The hallmark symptom of strep throat is pain in the throat that develops quickly and lasts throughout the day. Swallowing foods and liquids may be especially uncomfortable.
Other signs and symptoms, which typically appear two to five days after coming in contact with the germ, include:
- Nausea, sometimes with vomiting, or general tummy ache
- Swollen glands
- Red throat
- Bad breath
- White patches or streaks of pus on the tonsils
- Fever that begins suddenly and is often highest on the second day
- Rash that starts on the neck and chest and spreads across whole body
- Loss of appetite
Deciding which child needs a throat swab to test for strep is a judgment call based on certain criteria, and Dr. Flaherty-Hewitt says she looks for particular symptoms as red flags.
“It’s hard when kids come in complaining of a sore throat, because it could be from a cold, or allergies, or the change of the season,” she notes. “But if they have mostly upper respiratory infection symptoms, we know it’s less likely to be strep. With strep, there is often no cough or respiratory symptoms. They are more likely to have a headache, nausea or just that their tummy feels a little off. Fever and swollen glands are other important considerations when considering strep throat.”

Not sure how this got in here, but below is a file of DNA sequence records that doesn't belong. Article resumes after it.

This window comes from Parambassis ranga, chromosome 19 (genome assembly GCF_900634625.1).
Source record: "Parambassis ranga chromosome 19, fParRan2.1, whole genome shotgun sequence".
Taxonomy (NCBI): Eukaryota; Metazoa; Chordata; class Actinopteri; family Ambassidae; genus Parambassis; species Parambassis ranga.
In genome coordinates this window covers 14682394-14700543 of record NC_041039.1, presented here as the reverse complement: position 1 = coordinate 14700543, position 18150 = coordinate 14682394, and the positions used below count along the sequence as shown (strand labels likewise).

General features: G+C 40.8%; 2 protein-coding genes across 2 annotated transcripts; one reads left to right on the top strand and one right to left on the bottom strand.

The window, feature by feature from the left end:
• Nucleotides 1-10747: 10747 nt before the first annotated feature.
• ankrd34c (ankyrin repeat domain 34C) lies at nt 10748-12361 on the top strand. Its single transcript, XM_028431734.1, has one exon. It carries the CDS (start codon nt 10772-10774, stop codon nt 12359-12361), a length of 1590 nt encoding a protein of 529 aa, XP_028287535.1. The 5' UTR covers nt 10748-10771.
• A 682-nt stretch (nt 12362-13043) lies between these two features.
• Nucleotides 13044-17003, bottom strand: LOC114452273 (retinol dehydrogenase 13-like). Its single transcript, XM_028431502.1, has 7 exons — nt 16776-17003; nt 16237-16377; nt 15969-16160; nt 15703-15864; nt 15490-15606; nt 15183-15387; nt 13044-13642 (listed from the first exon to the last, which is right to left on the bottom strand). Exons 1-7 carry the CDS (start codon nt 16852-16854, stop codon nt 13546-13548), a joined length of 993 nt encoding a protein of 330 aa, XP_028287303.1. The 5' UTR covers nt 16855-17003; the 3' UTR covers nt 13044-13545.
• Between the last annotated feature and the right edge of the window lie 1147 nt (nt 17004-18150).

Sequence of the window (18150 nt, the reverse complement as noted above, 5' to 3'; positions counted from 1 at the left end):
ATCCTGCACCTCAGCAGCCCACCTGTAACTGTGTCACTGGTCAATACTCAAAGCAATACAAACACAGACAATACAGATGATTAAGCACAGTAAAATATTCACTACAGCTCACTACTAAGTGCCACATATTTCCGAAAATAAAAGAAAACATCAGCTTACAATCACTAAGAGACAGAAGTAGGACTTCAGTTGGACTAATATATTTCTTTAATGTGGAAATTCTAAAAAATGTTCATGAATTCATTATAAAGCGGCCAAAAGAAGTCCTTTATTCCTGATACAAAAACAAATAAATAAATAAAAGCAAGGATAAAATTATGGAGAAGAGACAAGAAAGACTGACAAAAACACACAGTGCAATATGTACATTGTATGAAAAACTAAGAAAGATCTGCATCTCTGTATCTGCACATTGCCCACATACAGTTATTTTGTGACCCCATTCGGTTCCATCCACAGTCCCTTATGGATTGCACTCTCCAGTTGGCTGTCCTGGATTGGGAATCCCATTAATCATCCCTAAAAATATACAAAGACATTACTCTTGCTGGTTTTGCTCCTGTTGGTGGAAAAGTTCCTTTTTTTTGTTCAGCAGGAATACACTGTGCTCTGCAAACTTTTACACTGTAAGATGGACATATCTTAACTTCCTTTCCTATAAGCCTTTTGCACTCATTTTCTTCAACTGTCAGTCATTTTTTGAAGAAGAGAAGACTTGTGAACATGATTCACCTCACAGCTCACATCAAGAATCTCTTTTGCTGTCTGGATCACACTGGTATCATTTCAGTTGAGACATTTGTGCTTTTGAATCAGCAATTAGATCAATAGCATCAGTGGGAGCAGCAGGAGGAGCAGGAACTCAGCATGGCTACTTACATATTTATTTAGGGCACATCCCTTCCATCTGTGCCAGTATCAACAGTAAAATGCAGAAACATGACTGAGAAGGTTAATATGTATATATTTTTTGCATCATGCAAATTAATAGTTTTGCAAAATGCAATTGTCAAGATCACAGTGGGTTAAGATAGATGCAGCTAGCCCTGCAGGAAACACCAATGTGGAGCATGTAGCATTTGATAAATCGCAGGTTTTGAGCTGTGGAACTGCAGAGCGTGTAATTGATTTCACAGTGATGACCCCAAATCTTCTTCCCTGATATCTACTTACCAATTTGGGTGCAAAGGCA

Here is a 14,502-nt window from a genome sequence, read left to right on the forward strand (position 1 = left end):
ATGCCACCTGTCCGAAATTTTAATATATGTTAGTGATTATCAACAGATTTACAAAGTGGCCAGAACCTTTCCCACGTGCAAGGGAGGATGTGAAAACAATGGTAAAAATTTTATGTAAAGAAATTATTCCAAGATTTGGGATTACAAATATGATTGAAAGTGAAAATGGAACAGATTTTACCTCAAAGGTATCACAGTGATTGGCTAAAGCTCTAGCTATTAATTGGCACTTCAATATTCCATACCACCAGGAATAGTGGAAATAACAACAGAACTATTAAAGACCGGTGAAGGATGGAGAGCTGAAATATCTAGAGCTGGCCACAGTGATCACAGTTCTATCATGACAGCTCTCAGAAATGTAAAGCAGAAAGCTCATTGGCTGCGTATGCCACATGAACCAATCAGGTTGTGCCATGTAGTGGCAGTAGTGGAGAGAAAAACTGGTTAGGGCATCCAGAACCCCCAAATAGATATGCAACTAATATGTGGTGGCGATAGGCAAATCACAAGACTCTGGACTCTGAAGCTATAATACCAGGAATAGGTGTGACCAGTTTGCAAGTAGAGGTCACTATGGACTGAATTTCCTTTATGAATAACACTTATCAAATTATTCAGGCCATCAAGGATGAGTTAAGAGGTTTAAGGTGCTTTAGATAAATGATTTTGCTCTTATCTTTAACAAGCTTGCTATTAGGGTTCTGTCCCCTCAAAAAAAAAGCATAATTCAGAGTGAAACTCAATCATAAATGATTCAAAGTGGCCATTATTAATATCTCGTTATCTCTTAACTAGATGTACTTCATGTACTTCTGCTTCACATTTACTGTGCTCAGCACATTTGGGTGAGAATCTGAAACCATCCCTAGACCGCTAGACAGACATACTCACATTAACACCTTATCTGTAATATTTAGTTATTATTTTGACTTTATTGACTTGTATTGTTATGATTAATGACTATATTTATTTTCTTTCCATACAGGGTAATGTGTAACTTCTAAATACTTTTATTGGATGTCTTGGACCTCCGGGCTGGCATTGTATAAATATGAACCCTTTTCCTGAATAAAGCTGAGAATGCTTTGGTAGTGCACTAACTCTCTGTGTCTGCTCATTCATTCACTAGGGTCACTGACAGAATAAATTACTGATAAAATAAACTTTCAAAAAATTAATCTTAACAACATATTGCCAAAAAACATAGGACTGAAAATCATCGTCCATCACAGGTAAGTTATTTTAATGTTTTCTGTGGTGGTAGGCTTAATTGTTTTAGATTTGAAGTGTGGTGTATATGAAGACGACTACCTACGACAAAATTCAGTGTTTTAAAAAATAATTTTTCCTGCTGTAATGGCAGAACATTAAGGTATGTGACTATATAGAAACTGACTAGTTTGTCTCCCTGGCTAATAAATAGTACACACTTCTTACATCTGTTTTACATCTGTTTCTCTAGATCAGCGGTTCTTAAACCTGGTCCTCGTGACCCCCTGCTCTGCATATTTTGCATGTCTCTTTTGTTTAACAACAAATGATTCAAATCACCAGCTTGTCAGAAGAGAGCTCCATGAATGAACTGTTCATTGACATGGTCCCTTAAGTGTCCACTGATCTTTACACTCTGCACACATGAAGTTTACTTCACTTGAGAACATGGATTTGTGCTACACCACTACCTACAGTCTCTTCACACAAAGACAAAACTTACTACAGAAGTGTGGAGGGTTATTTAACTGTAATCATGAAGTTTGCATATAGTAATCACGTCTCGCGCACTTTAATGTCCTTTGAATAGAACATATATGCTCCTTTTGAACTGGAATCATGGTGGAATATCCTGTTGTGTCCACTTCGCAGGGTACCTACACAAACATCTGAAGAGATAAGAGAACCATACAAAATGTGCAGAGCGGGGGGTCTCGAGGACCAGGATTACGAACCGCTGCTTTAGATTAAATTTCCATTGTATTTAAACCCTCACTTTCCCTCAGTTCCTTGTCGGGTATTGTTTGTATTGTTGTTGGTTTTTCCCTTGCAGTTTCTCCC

If your child develops a rash of red bumps that feels like sandpaper, that means strep has advanced to scarlet fever, also known as scarlatina. Scarlet fever is treated with the same line of antibiotics as strep but, since it means the infection has progressed, requires immediate attention.